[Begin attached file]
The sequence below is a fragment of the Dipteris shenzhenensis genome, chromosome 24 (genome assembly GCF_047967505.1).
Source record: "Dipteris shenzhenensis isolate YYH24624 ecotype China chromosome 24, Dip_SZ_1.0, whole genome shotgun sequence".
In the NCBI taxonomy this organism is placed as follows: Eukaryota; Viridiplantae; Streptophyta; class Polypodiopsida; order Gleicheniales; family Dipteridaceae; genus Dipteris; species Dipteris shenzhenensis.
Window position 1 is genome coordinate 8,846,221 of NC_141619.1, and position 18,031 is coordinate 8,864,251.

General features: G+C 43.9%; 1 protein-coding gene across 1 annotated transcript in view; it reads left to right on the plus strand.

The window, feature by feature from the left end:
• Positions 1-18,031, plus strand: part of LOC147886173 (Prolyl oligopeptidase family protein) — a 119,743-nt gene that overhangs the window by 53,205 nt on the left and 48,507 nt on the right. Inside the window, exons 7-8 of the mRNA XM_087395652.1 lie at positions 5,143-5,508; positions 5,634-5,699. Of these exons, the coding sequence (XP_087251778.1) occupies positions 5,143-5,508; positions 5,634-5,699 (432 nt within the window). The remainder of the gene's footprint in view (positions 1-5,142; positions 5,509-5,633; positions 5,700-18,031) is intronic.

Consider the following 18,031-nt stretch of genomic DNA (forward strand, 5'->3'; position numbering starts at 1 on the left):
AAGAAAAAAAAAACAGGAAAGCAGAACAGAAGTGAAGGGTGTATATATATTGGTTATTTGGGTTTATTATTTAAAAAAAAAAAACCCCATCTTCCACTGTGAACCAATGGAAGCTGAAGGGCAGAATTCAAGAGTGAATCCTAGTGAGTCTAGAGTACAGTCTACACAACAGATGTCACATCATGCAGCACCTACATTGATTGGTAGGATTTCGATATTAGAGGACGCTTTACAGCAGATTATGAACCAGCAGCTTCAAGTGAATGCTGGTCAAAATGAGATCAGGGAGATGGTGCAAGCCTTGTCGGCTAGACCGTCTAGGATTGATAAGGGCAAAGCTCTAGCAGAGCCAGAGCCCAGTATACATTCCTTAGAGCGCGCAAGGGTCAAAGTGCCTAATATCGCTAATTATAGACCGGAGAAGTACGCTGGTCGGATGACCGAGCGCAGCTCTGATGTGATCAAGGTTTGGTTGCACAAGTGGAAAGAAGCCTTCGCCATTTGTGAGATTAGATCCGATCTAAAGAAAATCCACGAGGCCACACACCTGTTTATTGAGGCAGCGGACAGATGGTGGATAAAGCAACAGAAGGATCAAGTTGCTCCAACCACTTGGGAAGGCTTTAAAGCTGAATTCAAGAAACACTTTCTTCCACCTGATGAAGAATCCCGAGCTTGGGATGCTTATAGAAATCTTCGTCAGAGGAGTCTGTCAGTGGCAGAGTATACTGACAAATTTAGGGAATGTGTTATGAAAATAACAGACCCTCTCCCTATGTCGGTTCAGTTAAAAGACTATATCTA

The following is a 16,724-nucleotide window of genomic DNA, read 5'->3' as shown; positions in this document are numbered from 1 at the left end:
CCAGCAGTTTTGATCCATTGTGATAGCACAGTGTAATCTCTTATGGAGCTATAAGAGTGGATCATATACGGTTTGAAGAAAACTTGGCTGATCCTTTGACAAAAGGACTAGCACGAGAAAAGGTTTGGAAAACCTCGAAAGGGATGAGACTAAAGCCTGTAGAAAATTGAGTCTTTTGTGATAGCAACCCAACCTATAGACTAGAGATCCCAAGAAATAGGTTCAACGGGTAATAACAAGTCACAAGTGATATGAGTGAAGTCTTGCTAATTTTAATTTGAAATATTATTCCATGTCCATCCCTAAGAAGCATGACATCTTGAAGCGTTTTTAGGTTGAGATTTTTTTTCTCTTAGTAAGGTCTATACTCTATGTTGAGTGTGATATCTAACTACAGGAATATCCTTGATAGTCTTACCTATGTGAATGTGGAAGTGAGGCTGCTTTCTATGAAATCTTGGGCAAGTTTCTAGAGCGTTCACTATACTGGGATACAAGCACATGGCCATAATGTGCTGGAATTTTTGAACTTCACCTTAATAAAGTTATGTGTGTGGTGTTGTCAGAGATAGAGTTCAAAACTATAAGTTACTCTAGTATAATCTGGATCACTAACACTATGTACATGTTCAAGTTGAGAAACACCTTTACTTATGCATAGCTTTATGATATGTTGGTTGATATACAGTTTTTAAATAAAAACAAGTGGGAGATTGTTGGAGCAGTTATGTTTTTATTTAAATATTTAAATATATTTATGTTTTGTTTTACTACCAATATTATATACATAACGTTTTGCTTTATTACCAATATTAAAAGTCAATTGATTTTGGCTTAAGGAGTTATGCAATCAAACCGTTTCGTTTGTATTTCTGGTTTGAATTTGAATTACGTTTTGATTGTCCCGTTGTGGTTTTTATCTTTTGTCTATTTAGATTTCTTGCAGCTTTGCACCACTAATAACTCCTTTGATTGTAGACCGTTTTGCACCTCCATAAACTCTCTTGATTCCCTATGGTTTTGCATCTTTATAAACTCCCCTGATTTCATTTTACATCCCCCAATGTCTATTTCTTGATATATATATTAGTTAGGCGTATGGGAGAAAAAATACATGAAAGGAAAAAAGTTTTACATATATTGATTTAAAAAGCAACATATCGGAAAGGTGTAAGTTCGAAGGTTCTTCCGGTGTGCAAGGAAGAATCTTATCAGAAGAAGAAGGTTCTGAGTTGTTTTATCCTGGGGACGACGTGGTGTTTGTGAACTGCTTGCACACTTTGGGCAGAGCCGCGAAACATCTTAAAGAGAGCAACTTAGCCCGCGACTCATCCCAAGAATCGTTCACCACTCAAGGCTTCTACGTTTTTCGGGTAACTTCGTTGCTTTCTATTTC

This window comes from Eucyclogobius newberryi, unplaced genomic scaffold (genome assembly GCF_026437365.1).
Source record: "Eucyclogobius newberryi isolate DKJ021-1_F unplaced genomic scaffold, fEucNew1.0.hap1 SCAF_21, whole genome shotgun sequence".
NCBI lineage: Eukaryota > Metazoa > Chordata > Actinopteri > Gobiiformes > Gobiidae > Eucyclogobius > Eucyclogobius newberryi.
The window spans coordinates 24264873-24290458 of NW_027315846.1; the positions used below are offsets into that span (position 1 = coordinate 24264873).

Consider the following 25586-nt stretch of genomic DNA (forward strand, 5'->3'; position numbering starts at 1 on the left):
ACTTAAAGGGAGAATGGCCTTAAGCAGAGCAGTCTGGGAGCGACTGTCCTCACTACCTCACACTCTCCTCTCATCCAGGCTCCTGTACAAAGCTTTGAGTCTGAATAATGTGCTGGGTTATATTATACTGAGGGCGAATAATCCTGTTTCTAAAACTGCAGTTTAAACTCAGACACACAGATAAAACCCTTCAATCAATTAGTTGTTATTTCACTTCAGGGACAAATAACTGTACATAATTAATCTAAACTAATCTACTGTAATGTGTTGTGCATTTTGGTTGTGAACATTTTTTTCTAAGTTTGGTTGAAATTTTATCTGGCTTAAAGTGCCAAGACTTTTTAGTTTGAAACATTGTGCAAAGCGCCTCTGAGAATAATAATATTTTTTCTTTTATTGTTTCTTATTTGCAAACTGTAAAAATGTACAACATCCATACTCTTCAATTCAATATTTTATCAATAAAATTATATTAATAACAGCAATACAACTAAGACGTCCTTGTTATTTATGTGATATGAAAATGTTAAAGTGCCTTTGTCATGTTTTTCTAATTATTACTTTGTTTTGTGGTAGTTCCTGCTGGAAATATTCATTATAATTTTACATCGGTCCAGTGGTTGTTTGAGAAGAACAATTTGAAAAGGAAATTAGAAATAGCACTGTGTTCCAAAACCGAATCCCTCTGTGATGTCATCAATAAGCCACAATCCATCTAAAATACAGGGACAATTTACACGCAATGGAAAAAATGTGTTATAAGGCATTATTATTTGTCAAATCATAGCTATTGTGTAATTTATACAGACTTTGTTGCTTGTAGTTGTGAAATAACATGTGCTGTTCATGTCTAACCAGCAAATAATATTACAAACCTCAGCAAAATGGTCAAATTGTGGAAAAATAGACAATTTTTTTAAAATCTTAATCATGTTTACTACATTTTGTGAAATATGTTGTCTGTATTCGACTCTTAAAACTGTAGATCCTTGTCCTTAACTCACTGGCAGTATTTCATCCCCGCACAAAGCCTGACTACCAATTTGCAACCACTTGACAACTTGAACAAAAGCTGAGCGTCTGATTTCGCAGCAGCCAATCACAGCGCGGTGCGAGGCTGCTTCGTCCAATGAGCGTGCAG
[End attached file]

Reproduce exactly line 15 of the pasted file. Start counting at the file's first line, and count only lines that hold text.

The window spans coordinates 24264873-24290458 of NW_027315846.1; the positions used below are offsets into that span (position 1 = coordinate 24264873).